I received this image as a forward in WhatsApp from a friend who felt that I should get some printed like this for myself.
I did not think that this would serve any purpose for me but, on seeing it as a forward from me, another friend who has the necessary infrastructure of an office with staff suggested that he order for a hundred cards with my name and with some modifications.
I agreed and when it gets printed, I shall write another blog post on it.
In the meanwhile, the “Unemployed” description on the card took me to one of my favourite exchange of letters in The Economist between a reader and The Undercover Economist.
AUGUST 6, 2005
My son-in-law has been unemployed for a couple of months now. As far as I can make out, he’s enjoying a PlayStation lifestyle while being supported by the state and by my daughter, who has had to find a temporary job. What concerns me is that he’ll get used to this. Should I tell my daughter to apply pressure by quitting her job?
Godfrey Pickens, via email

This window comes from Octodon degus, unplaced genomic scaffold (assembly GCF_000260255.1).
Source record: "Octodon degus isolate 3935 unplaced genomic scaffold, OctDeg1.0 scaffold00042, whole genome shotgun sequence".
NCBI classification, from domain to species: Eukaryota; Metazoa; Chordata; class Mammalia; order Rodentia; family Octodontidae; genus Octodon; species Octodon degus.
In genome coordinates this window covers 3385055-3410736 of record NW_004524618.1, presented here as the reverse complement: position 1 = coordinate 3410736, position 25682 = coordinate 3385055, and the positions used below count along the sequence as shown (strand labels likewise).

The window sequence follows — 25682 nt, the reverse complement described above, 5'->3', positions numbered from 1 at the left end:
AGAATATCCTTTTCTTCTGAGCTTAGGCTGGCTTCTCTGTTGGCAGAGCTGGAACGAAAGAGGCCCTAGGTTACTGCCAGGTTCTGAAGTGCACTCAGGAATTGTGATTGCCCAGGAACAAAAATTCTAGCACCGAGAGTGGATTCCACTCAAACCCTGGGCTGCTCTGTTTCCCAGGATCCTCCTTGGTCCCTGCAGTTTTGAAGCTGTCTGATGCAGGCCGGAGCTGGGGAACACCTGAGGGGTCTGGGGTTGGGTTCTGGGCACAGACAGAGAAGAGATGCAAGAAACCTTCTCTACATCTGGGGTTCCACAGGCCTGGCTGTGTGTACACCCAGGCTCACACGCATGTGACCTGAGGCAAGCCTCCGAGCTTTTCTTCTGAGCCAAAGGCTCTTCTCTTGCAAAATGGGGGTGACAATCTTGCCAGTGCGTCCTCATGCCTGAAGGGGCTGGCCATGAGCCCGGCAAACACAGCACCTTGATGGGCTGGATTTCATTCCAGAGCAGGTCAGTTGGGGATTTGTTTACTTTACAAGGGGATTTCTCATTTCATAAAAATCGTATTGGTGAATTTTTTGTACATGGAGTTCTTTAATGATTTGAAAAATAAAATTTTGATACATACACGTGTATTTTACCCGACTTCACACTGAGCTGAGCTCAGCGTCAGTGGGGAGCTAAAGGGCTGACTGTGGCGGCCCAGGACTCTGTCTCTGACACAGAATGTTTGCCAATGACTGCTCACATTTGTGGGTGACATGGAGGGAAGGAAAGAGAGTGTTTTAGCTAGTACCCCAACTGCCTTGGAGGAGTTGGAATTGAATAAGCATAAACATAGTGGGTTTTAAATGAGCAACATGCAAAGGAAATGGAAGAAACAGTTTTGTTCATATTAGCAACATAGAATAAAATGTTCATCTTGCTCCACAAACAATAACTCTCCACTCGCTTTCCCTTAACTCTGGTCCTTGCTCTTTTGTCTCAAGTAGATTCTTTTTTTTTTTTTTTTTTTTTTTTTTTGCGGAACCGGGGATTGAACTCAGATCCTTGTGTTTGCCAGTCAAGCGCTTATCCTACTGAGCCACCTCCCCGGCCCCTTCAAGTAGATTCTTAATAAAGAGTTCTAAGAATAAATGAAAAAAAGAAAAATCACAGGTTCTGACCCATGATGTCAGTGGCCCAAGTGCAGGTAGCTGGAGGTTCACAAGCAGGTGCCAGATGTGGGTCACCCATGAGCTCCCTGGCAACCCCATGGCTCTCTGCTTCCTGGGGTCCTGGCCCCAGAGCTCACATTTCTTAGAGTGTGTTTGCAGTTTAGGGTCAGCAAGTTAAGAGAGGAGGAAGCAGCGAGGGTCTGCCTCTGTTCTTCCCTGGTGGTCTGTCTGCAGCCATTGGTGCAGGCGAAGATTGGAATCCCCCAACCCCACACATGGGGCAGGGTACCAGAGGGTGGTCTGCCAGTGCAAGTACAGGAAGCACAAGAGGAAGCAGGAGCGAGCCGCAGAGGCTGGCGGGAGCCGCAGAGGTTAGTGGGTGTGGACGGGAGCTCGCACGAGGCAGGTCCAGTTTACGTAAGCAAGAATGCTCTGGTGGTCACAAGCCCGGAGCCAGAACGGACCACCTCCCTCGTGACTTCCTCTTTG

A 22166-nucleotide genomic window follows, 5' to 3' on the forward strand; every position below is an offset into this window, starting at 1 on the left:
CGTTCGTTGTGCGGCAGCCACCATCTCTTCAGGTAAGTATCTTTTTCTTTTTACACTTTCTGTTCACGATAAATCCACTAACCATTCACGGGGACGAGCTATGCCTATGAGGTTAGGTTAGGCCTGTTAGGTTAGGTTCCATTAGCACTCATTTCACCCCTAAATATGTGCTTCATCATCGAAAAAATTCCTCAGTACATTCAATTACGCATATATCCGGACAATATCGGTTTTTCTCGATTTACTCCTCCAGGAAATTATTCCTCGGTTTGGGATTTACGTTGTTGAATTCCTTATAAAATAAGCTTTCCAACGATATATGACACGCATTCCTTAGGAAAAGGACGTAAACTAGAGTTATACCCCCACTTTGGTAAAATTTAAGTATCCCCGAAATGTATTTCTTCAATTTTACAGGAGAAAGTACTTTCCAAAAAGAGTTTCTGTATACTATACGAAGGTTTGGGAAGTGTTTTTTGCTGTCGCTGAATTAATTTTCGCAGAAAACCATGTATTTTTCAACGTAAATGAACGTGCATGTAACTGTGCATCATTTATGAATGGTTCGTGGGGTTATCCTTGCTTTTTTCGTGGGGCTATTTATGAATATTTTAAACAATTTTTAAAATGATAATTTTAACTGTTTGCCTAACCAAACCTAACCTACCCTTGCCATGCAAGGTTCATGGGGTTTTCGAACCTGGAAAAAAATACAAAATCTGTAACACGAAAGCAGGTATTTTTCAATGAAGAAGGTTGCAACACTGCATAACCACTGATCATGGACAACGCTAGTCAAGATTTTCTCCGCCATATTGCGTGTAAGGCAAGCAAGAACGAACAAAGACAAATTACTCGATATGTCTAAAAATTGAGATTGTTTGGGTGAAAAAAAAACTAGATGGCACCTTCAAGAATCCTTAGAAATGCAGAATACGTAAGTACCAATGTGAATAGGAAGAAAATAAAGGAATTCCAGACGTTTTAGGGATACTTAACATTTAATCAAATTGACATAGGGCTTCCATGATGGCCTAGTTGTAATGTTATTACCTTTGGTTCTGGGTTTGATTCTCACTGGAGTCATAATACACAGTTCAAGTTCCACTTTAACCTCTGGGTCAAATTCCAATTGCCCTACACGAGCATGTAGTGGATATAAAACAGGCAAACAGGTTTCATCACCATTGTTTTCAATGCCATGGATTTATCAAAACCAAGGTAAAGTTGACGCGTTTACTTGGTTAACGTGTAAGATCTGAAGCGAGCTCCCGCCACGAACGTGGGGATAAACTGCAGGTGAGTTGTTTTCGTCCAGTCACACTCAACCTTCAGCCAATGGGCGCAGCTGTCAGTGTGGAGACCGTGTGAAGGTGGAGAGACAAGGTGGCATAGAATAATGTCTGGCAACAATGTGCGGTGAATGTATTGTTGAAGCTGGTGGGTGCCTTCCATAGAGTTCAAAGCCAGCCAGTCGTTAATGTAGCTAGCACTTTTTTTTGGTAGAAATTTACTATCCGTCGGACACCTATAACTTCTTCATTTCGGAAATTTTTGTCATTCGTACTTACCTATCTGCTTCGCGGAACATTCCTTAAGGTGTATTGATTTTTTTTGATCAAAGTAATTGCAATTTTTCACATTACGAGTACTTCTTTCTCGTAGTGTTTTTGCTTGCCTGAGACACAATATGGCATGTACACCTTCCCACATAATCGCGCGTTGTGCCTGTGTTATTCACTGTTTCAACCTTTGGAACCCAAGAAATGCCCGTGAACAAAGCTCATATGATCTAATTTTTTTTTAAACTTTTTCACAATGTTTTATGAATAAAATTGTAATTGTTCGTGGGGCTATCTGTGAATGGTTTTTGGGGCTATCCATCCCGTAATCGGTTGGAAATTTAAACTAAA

Dear Mr. Pickens,
The issue here is whether your son-in-law’s preferences will change over time—will he “get used” to a life of leisure, and so be less likely to work?
There are two competing views here. One is that he will become hooked on leisure (the welfare trap hypothesis) and will work less in the future, even if his wife quits her job. The other, equally plausible in theory, is that he will become addicted to the extra income provided by his wife’s new job, and if she quits, he will go on to work harder than before.
Such competing hypotheses have been hard to test in the past. But economist John Kagel has succeeded in running a series of experiments that shed light on the matter.
Kagel first forces his subjects to work for their income. Then, for a while, he provides them a substantial unearned income—a kind of welfare, if you will. Unsurprisingly, they slack off at once. Later, he withdraws the welfare and observes whether they work more or less than before welfare had ever been paid. The answer: the interlude on welfare makes very little difference.
This implies that your daughter should keep working for a while and see what happens. No harm will result. The only question for you is whether Kagel’s findings apply to your son-in-law.
Kagel’s subjects were rats. Do you think the parallel with your
son-in-law is close enough?
The Undercover Economist